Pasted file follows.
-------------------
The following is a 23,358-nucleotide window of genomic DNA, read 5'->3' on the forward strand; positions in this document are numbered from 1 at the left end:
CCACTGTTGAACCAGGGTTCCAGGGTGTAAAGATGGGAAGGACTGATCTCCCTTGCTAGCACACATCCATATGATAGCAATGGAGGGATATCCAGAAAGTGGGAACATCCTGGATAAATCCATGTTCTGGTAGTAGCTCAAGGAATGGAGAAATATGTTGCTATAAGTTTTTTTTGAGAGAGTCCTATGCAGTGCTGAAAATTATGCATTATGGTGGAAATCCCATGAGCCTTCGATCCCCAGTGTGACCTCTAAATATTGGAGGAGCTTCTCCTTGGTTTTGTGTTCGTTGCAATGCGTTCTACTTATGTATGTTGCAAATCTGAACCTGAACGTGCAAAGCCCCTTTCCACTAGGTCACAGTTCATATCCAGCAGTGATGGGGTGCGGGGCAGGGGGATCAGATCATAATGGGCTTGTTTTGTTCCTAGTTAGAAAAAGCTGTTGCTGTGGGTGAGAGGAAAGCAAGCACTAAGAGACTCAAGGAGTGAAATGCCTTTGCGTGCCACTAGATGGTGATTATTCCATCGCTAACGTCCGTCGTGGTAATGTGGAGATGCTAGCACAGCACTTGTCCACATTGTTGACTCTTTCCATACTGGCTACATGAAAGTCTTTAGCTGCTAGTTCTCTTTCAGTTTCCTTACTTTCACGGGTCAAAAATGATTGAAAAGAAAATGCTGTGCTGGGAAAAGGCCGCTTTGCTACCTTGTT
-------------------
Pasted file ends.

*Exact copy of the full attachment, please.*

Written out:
The following is a 23,358-nucleotide window of genomic DNA, read 5'->3' on the forward strand; positions in this document are numbered from 1 at the left end:
CCACTGTTGAACCAGGGTTCCAGGGTGTAAAGATGGGAAGGACTGATCTCCCTTGCTAGCACACATCCATATGATAGCAATGGAGGGATATCCAGAAAGTGGGAACATCCTGGATAAATCCATGTTCTGGTAGTAGCTCAAGGAATGGAGAAATATGTTGCTATAAGTTTTTTTTGAGAGAGTCCTATGCAGTGCTGAAAATTATGCATTATGGTGGAAATCCCATGAGCCTTCGATCCCCAGTGTGACCTCTAAATATTGGAGGAGCTTCTCCTTGGTTTTGTGTTCGTTGCAATGCGTTCTACTTATGTATGTTGCAAATCTGAACCTGAACGTGCAAAGCCCCTTTCCACTAGGTCACAGTTCATATCCAGCAGTGATGGGGTGCGGGGCAGGGGGATCAGATCATAATGGGCTTGTTTTGTTCCTAGTTAGAAAAAGCTGTTGCTGTGGGTGAGAGGAAAGCAAGCACTAAGAGACTCAAGGAGTGAAATGCCTTTGCGTGCCACTAGATGGTGATTATTCCATCGCTAACGTCCGTCGTGGTAATGTGGAGATGCTAGCACAGCACTTGTCCACATTGTTGACTCTTTCCATACTGGCTACATGAAAGTCTTTAGCTGCTAGTTCTCTTTCAGTTTCCTTACTTTCACGGGTCAAAAATGATTGAAAAGAAAATGCTGTGCTGGGAAAAGGCCGCTTTGCTACCTTGTT